6. Jackman SR, Witard OC, Philp A, Wallis GA, Baar K, Tipton KD. Branched-chain amino acid ingestion stimulates muscle myofibrillar protein synthesis following resistance exercise in humans. Frontiers in Physiology. 2017;8: doi: 10.3389/fphys.2017.00390
  7. MacLean DA, Graham TE, Saltin B. Branched-chain amino acids augment ammonia metabolism while attenuating protein breakdown during exercise. The American Physiological Society. 1994:E1010-E1022.
  8. Howatson G, Hoad M, Goodall S, Tallent J, Bell PG, French DN. Exercise-induced muscle damage is reduced in resistance-trained males by branched chain amino acids: a randomized, double-blind, placebo controlled study. Journal of the International Society of Sports Nutrition. 2012;9(20): https://doi.org/10.1186/1550-2783-9-20
  9. Kim DH, Kim SH, Jeong WS, Lee HY. Effect of BCAA intake during endurance exercises on fatigue substances, muscle damage substances, and energy metabolism substances. J Exerc. Nutr. Biochem. 2013;17(4):169-180.
  10. Foure A, Bendahan D. Is branched-chain amino acids supplementation an efficient nutritional strategy to alleviate skeletal muscle damage? A systematic review. Nutrients. 2017;9(1047): doi:10.3390/nu9101047
  11. AbuMoh’d MF, Matalqah L, Al-Abdulla Z. Effects of oral branched-chain amino acids (BCAAs) intake on muscular and central fatigue during an incremental exercise. Journal of Human Kinetics. 2020;72:69-78.
  12. Grivas GV. The role of L-carnitne in distance athletes. International Journal of Sports Science. 2018;8(5):158-163.
  13. Mendelson SD. Metabolic syndrome and psychiatric illness: interactions, pathophysiology, assessment and treatment. United States: Academic Press, 2008. Chapter 10: Nutritional supplements and metabolic syndrome; p.141-186.
  14. Arenas J, Huertas R, Campos Y, Diaz AE, Villalon JM, Vilas E. Effects of l-carnitine on the pyruvate dehydrogenase complex and carnitine palmitoyl transferase activities in muscle of endurance athletes. FEBS Letters. 1994;341:91-93.
  15. Jacobs PL, Goldstein ER, Blackburn W, Orem I, Hughes JJ. Glycine propionyl-l-carnitine produces enhanced anaerobic work capacity with reduced lactate accumulation in resistance trained males. Journal of the International Society of Sports Nutrition. 2009;6(9): doi:10.1186/1550-2783-6-9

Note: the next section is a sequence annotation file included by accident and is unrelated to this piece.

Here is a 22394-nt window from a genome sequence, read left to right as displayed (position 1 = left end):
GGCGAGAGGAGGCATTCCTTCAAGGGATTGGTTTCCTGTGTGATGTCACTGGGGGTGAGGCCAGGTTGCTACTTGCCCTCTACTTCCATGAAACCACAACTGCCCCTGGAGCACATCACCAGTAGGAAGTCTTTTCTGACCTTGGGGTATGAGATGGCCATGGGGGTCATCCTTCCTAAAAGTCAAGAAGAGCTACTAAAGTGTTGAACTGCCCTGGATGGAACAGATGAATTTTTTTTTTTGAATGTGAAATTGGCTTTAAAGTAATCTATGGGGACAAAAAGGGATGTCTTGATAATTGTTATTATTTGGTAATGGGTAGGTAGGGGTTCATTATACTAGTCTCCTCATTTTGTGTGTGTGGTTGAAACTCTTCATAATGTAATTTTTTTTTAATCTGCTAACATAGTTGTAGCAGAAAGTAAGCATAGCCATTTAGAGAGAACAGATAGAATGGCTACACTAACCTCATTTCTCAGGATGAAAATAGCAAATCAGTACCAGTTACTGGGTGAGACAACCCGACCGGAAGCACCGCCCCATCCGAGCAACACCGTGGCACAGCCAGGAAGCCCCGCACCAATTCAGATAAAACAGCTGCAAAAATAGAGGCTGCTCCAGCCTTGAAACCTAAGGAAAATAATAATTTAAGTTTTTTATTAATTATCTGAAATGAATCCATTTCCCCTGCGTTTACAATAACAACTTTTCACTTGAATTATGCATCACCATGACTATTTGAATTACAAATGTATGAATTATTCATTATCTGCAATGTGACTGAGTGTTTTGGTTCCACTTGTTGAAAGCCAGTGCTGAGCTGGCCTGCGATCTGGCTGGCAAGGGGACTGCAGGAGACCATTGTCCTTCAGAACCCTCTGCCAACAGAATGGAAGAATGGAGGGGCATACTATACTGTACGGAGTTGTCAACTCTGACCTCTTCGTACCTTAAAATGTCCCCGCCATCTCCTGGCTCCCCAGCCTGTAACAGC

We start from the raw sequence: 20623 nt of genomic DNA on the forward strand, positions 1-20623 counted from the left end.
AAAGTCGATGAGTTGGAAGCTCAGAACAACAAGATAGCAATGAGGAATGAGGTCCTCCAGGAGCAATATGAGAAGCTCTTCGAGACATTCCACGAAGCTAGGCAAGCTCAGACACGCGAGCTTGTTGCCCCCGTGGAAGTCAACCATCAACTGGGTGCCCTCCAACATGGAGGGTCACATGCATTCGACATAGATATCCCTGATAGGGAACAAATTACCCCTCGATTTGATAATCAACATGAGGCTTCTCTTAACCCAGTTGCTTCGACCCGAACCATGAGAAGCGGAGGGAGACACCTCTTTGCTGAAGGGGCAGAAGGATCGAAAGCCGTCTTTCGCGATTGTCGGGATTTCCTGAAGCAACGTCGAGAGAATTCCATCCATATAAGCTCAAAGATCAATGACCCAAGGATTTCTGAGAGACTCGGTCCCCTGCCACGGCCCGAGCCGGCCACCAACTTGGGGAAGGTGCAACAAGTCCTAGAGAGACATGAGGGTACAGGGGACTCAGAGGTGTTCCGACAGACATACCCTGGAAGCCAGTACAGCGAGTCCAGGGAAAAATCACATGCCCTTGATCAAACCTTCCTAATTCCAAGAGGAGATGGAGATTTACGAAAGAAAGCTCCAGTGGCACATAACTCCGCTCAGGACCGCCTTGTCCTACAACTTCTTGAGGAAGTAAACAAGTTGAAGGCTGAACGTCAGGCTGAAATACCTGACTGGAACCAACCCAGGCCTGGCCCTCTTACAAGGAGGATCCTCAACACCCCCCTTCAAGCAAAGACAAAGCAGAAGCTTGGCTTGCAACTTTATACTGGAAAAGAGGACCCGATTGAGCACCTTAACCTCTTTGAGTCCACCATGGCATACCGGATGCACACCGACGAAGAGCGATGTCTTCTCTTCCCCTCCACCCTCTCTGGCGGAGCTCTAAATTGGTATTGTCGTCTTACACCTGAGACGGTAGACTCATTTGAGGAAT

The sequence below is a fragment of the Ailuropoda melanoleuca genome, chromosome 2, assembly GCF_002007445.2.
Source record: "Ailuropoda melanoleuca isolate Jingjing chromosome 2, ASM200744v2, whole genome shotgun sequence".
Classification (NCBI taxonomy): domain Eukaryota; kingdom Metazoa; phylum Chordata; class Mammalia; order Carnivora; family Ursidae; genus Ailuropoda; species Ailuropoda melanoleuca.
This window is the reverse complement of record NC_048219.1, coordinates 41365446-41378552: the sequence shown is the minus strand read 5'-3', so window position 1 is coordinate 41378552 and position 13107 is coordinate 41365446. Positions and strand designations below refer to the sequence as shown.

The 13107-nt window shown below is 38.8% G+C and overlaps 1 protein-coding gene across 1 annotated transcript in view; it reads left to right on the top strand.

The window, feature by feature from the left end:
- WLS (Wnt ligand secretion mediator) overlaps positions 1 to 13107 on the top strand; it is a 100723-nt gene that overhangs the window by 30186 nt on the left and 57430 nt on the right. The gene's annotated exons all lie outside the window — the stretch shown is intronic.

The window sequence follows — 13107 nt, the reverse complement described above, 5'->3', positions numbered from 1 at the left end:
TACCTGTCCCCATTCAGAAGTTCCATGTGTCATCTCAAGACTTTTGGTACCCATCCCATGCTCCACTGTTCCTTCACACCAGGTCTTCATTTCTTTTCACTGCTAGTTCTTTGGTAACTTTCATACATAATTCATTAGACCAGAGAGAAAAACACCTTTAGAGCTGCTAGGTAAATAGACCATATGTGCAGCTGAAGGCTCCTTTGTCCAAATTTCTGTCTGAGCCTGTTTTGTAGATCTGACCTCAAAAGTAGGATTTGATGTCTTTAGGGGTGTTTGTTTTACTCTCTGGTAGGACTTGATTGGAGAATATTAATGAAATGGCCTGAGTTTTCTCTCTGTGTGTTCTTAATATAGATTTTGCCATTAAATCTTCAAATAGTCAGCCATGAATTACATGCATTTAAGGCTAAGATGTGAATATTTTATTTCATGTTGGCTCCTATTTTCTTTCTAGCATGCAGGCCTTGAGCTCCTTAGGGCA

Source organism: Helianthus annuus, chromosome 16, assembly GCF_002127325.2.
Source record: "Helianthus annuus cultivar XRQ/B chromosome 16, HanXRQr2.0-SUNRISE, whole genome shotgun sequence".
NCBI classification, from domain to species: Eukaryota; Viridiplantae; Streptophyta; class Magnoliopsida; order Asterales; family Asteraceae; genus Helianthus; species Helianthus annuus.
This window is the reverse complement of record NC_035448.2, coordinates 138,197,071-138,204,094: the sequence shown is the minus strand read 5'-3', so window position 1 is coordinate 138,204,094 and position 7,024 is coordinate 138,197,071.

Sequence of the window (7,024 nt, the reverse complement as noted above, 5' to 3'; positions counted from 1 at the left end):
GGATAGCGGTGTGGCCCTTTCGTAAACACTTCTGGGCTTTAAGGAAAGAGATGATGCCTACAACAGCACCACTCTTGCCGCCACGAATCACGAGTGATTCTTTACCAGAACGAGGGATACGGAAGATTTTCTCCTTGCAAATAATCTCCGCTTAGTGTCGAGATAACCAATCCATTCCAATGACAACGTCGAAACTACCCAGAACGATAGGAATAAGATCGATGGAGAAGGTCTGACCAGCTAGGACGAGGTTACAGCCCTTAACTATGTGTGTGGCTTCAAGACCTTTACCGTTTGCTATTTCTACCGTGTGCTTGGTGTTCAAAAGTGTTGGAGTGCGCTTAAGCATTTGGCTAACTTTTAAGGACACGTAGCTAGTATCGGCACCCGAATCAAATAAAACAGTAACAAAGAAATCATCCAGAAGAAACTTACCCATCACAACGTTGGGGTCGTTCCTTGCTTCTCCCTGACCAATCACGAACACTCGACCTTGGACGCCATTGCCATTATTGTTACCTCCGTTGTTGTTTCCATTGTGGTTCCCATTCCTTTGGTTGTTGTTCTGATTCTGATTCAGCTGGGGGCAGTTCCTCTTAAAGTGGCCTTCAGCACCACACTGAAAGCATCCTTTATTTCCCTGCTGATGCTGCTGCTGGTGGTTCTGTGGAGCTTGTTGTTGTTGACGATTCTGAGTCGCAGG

16. Volek JS, Kraemer WJ, Rubin MR, Gomez AL, Ratamess NA, Gaynor P. L-carnitine l-tartrate supplementation favourably affects markers of recovery from exercise stress. Am J Physiol Endocrinol Metab. 2002;282:E474-E482.
  17. Reid MB. Redox interventions to increase exercise performance. J Physiol. 2016;594(18):5125-5133.
  18. Machado AS, da Silva W, Souza MA, Carpes FP. Green tea extract preserves neuromuscular activation and muscle damage markers in athletes under cumulative fatigue. Frontiers in Physiology. 2018;9:doi:10.3389/fphys.2018.01137
  19. Da Silva W, Machado AS, Souza MA, Mello-Carpes PB, Carpes FP. Effect of green tea extract supplementation on exercise-induced delayed onset muscle soreness and muscular damage. Physiol Behav. 2018;194:77-82.
  20. Sadowska-Krepa E, Domaszewski P, Pokora I, Zebrowska A, Gdanska A, Podgorski T. Effects of medium-term green tea extract supplementation combined with CrossFit workout on blood antioxidant status and serum brain-derived neurotrophic factor in young men:a pilot study. 2019;16:13.
  21. Cardoso GA, Salgado JM, Cesar MC, Donado-Pestana CM. The effects of green tea consumption and resistance training on body composition and resting metabolic rate in overweight or obese women. J Med Food. 2013;16(2):120-127.
  22. Gahreman D, Wang R, Boutcher Y, Boutcher S. Green tea, intermittent sprinting exercise, and fat oxidation. Nutrients. 2015;7:5646-5663.
  23. Gahreman DE, Boutcher YN, Bustamante S, Boutcher SH. The combined effect of green tea and acute interval sprinting exercise on fat oxidation of trained and untrained males. J Exerc Nutrition Biochem. 2016;20(1):001-008.
  24. Bagheri R, Rashidlamir A, Ashtary-Larky D, Wong A, Alipour M, Motevalli MS, et al. Does green tea extract enhance the anti-inflammatory effects of exercise on fat loss? Br J Clin Pharmacol. 2020;86(4):753-762.
  25. Vad V, Hong HM, Zazzali M, Agi N, Basrai D. Exercise recommendations in athletes with early osteoarthritis of the knee. Sports Med. 2002;32(11):729-739.
  26. Braham R, Dawson B, Goodman C. The effect of glucosamine supplementation on people experiencing regular knee pain. Br J Sports Med. 2003;37(1):45-49.
  27. Zembron-Lacny A, Lisowska MS, Szygula Z, Witkowski K, Stefaniak T, Dziubek W. Assessment of the antioxidant effectiveness of alpha-lipoic acid in healthy men exposed to muscle-damaging exercise. J Physiol Pharmacol. 2009;60(2):139-143.
  28. Taghiyar M, Darvishi L, Askari G, Feizi A, Hariri M, Mashhadi NS, et al. The effect of vitamin c supplementation on muscle damage and oxidative stress in female athletes: a clinical trial. Int J Prev Med. 2013;4(Supp 1):S16-S23.
  29. Morawin B, Turowski D, Naczk M, Siatkowski I, Zembron-Lacny A. The combination of α-lipoic acid intake with eccentric exercise modulates erythropoietin release. Biol Sport. 2014;31(3):179-185.
  30. Jager R, Mohr AE, Carpenter KC, Kerksick CM, Purpura M, Moussa A, et al. International Society of Sports Nutrition Position Stand: probiotics. J Int Soc Sports Nutr. 2019;16(62):https://doi.org/10.1186/s12970-019-0329-0